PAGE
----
The Wisconsin Frontier

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Indiana University Press, 1998 - Biography & Autobiography - 336 pages
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From French coureurs de bois coursing through its waterways in the 17th century, To the lumberjacks who rode logs down those same rivers in the late 19th century, Wisconsin’s frontier era saw thousands arriving from Europe and other areas seeking wealth and opportunity. Indians mixed with these newcomers, sometimes helping and sometimes challenging them, often benefiting from their guns, pots, blankets, and other trade items.
France, Britain, And The United States fought to control the Upper Lakes, For besides its natural riches, Wisconsin lay astride the major water route linking the St. Lawrence And The Gulf of Mexico. The British were long reluctant to give up this region they lost through war and diplomacy, but eventually the victorious Americans arriving in the early 19th Century transformed the region seeking lead, cropland, wild game, and timber.
As population grew the Indians realized that incoming groups wanted land as well as furs, and a series of struggles erupted that eventually left Chippewas, Menominees, And The “New York Indians” with reservations while the Winnebagoes and Potawatomis obtained smaller holdings; but many of them, As well as members of such tribes as the Foxes and Sacs, moved beyond the Mississippi under government treaties.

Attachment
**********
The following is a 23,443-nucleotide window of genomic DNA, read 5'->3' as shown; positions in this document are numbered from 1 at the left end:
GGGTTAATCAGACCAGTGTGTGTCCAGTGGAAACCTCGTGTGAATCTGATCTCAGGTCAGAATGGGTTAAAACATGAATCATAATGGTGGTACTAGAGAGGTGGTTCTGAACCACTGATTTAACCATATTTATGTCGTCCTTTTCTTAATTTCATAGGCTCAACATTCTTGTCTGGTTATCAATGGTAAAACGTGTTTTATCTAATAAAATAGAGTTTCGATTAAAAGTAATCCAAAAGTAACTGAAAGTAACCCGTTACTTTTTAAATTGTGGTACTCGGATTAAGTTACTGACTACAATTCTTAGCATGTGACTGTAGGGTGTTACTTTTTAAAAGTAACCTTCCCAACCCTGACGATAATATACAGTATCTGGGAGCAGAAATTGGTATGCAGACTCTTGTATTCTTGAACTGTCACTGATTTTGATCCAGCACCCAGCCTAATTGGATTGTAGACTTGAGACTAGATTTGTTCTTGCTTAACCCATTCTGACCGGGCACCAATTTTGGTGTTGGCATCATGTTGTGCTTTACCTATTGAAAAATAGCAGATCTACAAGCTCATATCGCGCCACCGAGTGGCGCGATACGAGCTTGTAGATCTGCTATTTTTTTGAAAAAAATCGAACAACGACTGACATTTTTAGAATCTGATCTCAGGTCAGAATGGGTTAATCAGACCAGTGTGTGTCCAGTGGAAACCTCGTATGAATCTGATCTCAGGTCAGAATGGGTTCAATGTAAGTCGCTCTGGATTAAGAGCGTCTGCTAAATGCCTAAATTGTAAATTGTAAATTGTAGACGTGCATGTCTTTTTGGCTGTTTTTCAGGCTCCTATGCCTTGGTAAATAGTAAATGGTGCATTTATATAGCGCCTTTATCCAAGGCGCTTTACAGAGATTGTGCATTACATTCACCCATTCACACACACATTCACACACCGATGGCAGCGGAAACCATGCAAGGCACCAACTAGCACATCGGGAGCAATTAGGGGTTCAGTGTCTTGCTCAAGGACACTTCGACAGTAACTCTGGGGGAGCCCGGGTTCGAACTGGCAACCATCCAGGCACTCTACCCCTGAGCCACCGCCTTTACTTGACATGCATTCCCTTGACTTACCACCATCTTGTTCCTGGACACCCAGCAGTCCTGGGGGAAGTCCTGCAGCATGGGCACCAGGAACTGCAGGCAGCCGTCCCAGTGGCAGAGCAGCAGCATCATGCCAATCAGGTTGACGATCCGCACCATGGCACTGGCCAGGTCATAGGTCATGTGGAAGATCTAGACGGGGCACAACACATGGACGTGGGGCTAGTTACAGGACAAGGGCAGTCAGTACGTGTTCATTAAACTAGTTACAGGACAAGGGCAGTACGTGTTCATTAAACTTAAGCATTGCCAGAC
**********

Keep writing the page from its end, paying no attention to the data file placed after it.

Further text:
The settlers’ frontier produced a state with enormous ethnic variety, but one whose rambunctiousness worried distant governmental and religious authorities, who soon dispatched officials and missionaries to guide the new settlements.
By 1900 an era was rapidly passing, leaving Wisconsin’s peoples with traditions of optimism and self-government—but confronting them also with tangled cutover lands and game scarcities that were a legacy of the settlers’ belief in the inexhaustible resources of the frontier.
A History of the Trans-Appalachian Frontier—Walter Nugent and Malcolm Rohrbough, general editors
  

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Review: Wisconsin Frontier

User Review  - Jim - Goodreads

It was interesting to think of Wisconsin as the Western frontier. The state's northern forests only saw sustained white exploitation in the second half of the 19th century. As defined in this book ... Read full review

Contents

I
1
NlCOLET LANDING AT GREEN Bav IO34
13
Efficv mouNns at tue MeNnota Asvlum grouN0s ManisoN
33
INniaN village oN the Wolf River
43
FreNcttmeN aNn INniaNs
49
Juliet KiNzie
129
111
135
Black HawS
186
Cttief Osukosu of tue MeNomiNees
222
ONeina INniaNs iN school circa ig
232
WlNNEBAGos PICKING CRANBERRIEs
242
Louis BlaNcharn
253
246
263
Logs floatiNg nowN tue Black River
279
II
283
Essay on Sonrces 29
327

Log cariN i
211

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About the author (1998)

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Mark Wyman is Distinguished Professor Emeritus of History at Illinois State University. He is author of several books, including Round-Trip to America: The Immigrants Return to Europe, 1880--1930 and Hoboes: Bindlestiffs, Fruit Tramps, and the Harvesting of the West.

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